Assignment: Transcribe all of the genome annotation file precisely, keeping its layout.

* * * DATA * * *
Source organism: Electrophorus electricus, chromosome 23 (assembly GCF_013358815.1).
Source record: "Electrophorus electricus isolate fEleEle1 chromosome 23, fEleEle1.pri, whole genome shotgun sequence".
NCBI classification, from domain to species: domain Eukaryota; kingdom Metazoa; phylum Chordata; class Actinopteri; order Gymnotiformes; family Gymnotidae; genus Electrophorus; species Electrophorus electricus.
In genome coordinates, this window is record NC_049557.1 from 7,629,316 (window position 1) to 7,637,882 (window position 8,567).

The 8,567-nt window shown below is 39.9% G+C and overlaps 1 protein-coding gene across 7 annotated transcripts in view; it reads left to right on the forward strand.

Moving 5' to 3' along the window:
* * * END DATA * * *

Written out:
Source organism: Electrophorus electricus, chromosome 23 (assembly GCF_013358815.1).
Source record: "Electrophorus electricus isolate fEleEle1 chromosome 23, fEleEle1.pri, whole genome shotgun sequence".
NCBI classification, from domain to species: domain Eukaryota; kingdom Metazoa; phylum Chordata; class Actinopteri; order Gymnotiformes; family Gymnotidae; genus Electrophorus; species Electrophorus electricus.
In genome coordinates, this window is record NC_049557.1 from 7,629,316 (window position 1) to 7,637,882 (window position 8,567).

The 8,567-nt window shown below is 39.9% G+C and overlaps 1 protein-coding gene across 7 annotated transcripts in view; it reads left to right on the forward strand.

Moving 5' to 3' along the window: